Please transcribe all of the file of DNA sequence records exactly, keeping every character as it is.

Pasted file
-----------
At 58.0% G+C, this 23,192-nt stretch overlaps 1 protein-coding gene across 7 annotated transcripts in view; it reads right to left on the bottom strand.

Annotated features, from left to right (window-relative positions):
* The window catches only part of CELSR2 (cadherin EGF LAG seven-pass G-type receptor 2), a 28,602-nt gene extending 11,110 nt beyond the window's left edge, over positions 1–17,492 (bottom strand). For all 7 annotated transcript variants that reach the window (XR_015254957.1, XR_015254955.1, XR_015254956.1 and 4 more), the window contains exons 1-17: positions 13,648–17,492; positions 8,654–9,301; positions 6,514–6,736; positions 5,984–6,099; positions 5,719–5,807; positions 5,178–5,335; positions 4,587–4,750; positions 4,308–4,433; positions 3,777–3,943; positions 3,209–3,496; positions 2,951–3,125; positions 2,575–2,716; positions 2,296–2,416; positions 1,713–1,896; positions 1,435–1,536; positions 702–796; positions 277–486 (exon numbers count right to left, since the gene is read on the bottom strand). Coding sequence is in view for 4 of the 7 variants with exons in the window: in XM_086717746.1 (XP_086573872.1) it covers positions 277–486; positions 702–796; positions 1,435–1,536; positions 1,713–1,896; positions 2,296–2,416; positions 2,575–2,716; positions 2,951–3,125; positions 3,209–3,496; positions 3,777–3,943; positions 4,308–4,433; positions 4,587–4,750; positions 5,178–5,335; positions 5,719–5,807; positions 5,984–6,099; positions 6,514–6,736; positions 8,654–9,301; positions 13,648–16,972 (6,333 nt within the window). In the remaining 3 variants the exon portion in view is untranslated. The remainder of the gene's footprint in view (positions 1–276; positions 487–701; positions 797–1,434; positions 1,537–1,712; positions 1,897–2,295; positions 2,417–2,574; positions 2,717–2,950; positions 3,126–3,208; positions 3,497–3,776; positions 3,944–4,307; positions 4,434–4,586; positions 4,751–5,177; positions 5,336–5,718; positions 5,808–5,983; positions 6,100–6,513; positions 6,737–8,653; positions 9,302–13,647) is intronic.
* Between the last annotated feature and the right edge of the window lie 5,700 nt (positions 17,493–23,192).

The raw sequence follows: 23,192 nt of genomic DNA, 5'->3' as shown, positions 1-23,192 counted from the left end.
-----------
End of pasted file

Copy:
At 58.0% G+C, this 23,192-nt stretch overlaps 1 protein-coding gene across 7 annotated transcripts in view; it reads right to left on the bottom strand.

Annotated features, from left to right (window-relative positions):
* The window catches only part of CELSR2 (cadherin EGF LAG seven-pass G-type receptor 2), a 28,602-nt gene extending 11,110 nt beyond the window's left edge, over positions 1–17,492 (bottom strand). For all 7 annotated transcript variants that reach the window (XR_015254957.1, XR_015254955.1, XR_015254956.1 and 4 more), the window contains exons 1-17: positions 13,648–17,492; positions 8,654–9,301; positions 6,514–6,736; positions 5,984–6,099; positions 5,719–5,807; positions 5,178–5,335; positions 4,587–4,750; positions 4,308–4,433; positions 3,777–3,943; positions 3,209–3,496; positions 2,951–3,125; positions 2,575–2,716; positions 2,296–2,416; positions 1,713–1,896; positions 1,435–1,536; positions 702–796; positions 277–486 (exon numbers count right to left, since the gene is read on the bottom strand). Coding sequence is in view for 4 of the 7 variants with exons in the window: in XM_086717746.1 (XP_086573872.1) it covers positions 277–486; positions 702–796; positions 1,435–1,536; positions 1,713–1,896; positions 2,296–2,416; positions 2,575–2,716; positions 2,951–3,125; positions 3,209–3,496; positions 3,777–3,943; positions 4,308–4,433; positions 4,587–4,750; positions 5,178–5,335; positions 5,719–5,807; positions 5,984–6,099; positions 6,514–6,736; positions 8,654–9,301; positions 13,648–16,972 (6,333 nt within the window). In the remaining 3 variants the exon portion in view is untranslated. The remainder of the gene's footprint in view (positions 1–276; positions 487–701; positions 797–1,434; positions 1,537–1,712; positions 1,897–2,295; positions 2,417–2,574; positions 2,717–2,950; positions 3,126–3,208; positions 3,497–3,776; positions 3,944–4,307; positions 4,434–4,586; positions 4,751–5,177; positions 5,336–5,718; positions 5,808–5,983; positions 6,100–6,513; positions 6,737–8,653; positions 9,302–13,647) is intronic.
* Between the last annotated feature and the right edge of the window lie 5,700 nt (positions 17,493–23,192).

The raw sequence follows: 23,192 nt of genomic DNA, 5'->3' as shown, positions 1-23,192 counted from the left end.